Your first interaction with Craig McRae was when he walked into the gym and said you needed to get arms like Josh. It's been a successful start for you both. 

I remember that day, I was doing my bench press. It was a month out from the draft and I was doing about 90 kilos and he said 'If you can get to 100 before round one next year you'll debut'. That was good enough incentive for me to get a bit of size on and do it in a hurry. That was my first interaction with Fly and it was great. 

Nick Daicos hugs Craig McRae after the preliminary final between Collingwood and GWS at the MCG on September 22, 2023. Picture: AFL Photos

In 2021 you were a part of our Going Places series tracking you through your draft year. Talk through your decision-making process to nominate for Collingwood as a father-son, which took you some time to work through.  

It definitely wasn't as straightforward a decision as some probably assume it was. I had to consider a lot of options and I'm very grateful I'm at Collingwood now. It was ultimately where I always wanted to play but we had to go through the process of the draft and make sure we ticked all boxes in terms of making sure it was the right fit for me. It was pretty clear that Collingwood's values aligned with mine and they were a very driven club for success but also valued family and had a sense of love for one another. That was a driving force for my decision to nominate as a father-son as we captured in Going Places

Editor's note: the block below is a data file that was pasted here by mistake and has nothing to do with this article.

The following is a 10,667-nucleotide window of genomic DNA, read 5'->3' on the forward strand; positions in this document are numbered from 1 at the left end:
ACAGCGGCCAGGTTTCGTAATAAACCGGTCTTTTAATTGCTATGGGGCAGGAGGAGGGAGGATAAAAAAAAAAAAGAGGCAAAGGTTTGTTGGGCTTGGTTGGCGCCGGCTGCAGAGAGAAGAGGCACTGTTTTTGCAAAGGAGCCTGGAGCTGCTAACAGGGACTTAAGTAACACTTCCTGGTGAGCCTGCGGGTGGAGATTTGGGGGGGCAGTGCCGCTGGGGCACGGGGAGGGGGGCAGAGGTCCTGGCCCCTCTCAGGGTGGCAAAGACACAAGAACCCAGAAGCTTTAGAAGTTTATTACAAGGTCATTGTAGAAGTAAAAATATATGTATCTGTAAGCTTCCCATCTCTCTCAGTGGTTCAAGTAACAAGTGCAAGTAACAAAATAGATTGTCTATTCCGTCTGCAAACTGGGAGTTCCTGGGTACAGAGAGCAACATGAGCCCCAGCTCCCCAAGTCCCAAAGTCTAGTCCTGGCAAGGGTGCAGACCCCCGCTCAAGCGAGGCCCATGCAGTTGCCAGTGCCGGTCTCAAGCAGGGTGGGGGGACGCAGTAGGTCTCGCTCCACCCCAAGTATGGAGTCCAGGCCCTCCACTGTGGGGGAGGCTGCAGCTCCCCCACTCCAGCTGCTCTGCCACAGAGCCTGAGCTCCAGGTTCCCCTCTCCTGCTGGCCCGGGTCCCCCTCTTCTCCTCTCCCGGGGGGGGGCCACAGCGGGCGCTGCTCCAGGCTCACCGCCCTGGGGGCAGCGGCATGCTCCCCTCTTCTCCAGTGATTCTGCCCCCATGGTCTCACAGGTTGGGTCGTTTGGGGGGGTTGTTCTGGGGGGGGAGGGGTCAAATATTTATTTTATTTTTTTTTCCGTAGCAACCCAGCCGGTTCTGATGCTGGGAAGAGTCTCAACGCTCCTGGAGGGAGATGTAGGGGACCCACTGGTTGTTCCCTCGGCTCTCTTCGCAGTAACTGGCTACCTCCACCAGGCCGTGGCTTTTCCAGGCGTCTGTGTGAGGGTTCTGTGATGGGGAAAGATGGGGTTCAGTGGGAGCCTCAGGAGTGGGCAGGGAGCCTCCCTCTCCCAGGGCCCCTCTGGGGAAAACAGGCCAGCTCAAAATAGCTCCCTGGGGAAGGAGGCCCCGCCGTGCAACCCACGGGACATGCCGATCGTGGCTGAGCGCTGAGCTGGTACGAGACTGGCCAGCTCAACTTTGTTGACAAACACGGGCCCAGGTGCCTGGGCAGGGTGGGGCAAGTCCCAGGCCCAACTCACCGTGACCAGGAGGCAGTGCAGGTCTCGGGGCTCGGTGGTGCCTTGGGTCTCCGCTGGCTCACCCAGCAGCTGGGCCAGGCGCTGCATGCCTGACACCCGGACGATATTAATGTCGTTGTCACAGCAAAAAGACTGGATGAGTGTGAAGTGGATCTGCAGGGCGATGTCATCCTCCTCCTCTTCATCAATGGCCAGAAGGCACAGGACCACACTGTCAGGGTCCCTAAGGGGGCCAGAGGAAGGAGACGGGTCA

At that time you were pretty outward in your ambition to be the No.1 pick, and the bid ended up coming at No.4. Has your sense of that changed since you got into the system? 

Everything comes back to perspective and at the time you think that's the biggest thing in the world and you're so driven to achieve that. I know there was lots of comparisons between Jason Horne-Francis and I and who was the better player. I was quite driven to achieve the No.1 pick as I thought it was a great reward for a lot of hard work but Jason's been a great player and he was thoroughly deserving of it. Now you look back on it, it's obviously a great honour, but you know your draft pick doesn't hold as much significance once you enter the comp. Everyone enters the AFL and you have to earn your stripes again, whether you're pick one or pick 70. It's a reset button. Now it probably doesn't hold as much significance for me but at the time it did feel important.